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Some think just legalizing steroids would make it all easier.

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Some think just legalizing steroids would make it all easier.

by Paul Kix

What if everybody in baseball juiced? Sure, it's almost a rote question now: Ah, didn't they at one point? But what if it were out in the open, encouraged even? If you cast aside the rationale that the effects would be no less comical than the "All Drug Olympics," you're left with the nagging realization that baseball would be, for the first time in ages, transparent and, ironically, pure. That's miles ahead of where the game is now.

Michael Hogan at Vanity Fair argues for steroid acceptance if only because the game is already full of cheats: the runner sliding into second on a routine ground ball never hopes to beat the tag so much as stab the shortstop trying to turn a double play. That's fundamental to how the game is played. So is chewing tobacco, which contains nicotine, which can calm a pitcher's nerves and increase his level of concentration. Hogan asks why, if we accept small amounts of cheating, we don't welcome big, vial-dripping doses of it.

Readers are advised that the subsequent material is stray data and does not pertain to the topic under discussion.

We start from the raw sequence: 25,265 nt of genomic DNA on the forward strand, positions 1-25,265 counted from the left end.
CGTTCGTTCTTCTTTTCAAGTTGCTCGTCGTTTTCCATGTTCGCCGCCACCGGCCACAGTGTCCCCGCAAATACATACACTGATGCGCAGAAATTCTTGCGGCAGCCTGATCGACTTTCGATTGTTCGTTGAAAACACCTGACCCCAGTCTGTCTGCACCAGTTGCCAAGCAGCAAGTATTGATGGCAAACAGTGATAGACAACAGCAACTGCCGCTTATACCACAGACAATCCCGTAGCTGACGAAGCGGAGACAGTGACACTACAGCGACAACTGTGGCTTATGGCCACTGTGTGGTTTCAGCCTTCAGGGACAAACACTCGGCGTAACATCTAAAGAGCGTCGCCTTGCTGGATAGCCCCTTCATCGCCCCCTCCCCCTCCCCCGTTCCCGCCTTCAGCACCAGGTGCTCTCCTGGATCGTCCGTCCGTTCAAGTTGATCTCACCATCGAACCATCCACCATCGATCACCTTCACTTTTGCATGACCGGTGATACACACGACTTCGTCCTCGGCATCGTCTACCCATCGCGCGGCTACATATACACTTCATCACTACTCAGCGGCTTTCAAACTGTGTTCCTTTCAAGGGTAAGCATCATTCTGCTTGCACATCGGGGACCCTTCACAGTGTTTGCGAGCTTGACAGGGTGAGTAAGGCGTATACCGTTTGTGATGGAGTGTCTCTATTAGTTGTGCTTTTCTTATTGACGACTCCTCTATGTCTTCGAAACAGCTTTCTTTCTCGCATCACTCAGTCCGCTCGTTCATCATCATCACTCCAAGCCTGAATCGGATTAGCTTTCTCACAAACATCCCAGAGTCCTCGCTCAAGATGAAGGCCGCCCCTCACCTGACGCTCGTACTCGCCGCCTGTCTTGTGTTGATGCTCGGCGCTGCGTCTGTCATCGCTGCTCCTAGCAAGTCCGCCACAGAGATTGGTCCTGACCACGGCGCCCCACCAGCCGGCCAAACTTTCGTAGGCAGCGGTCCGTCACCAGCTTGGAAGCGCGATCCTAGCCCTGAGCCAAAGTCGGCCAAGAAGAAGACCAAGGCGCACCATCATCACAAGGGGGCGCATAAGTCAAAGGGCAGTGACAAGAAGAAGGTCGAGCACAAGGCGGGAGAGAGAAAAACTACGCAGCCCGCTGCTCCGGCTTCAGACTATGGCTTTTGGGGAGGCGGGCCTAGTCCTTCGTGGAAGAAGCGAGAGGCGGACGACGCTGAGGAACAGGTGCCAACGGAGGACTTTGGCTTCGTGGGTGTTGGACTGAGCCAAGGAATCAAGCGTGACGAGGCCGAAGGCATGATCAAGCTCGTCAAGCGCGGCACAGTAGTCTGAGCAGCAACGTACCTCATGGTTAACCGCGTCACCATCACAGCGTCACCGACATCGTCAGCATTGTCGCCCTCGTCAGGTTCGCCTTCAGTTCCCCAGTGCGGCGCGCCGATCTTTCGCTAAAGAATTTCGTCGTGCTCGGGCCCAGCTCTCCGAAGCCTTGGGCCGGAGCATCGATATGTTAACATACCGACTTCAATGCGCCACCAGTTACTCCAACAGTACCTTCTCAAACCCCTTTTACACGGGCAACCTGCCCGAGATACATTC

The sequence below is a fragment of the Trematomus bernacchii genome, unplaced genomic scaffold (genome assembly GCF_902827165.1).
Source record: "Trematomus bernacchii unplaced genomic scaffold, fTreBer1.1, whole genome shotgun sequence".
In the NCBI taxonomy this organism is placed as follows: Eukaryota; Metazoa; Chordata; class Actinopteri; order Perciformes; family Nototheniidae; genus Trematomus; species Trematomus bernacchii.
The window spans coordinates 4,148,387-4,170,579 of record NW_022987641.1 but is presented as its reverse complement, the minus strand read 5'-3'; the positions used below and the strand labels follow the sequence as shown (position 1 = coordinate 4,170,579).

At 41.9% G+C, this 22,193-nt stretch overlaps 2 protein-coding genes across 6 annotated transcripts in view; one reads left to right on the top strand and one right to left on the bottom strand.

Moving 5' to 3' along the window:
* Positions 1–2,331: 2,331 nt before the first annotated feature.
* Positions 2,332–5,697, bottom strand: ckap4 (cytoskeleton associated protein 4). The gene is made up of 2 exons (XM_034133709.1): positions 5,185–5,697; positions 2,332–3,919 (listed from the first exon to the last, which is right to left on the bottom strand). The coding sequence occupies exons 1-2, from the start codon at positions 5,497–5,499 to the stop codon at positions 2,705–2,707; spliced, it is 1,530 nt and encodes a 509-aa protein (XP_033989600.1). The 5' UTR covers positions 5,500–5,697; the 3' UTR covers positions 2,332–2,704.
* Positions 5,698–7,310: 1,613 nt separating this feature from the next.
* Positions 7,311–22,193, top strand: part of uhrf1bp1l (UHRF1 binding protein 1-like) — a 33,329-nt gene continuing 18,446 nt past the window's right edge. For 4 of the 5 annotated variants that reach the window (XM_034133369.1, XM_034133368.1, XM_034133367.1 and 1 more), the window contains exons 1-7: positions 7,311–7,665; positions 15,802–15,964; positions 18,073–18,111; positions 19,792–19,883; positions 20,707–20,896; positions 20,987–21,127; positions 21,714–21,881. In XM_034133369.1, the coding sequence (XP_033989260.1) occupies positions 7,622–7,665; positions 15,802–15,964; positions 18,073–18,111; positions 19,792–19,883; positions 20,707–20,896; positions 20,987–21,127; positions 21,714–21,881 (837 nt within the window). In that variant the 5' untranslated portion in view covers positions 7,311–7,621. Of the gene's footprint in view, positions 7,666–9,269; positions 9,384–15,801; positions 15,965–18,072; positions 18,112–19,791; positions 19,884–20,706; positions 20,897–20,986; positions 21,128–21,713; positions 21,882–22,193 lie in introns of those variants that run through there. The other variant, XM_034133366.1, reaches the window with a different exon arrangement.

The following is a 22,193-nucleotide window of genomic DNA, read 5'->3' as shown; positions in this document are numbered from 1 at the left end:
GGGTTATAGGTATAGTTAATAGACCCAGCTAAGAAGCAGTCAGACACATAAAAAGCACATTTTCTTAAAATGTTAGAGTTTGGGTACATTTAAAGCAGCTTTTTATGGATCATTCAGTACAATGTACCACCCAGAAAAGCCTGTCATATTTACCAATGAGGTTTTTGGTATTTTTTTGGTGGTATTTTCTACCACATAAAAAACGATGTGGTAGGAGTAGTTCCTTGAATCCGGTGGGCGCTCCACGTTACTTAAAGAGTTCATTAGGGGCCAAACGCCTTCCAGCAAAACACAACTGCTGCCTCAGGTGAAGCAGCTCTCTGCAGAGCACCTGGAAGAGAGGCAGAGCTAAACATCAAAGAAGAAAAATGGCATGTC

The answer, of course, is that baseball would become a perversion of itself. Who's to say it hasn't? That was basically the argument of that former minor league player who last year looked for fellow former minor leaguers to file a class-action suit against MLB, The Steroid Era isn't really about the guys who take steroids. It's about the suspicion of who is taking them. That's what drives it. This suspicion plays out now in academic settings, too, where college students take prescriptions for ADD to stay sharp -- or rather, just as sharp as the guy sitting next to them, whom they suspect of popping pills. If no one knows who is cheating, everyone feels the need to cheat.

In the end, we're not advocating for an open steroid policy. We just wish baseball would be more honest with itself. Buster Olney makes the great point that the Players Association is the only one that can affect change but so far, players have decided to literally stand behind Alex Rodriguez during his mea culpa, and, figuratively, "stand behind Manny…[and] support him in any way we can," according to the union's statement. That sends a terrible message to the rest of the players. It's time for the MLBPA to realize that the game is only as fair as the union allows it to be. And if this current standard endures, the union might as well allow for everyone to juice.

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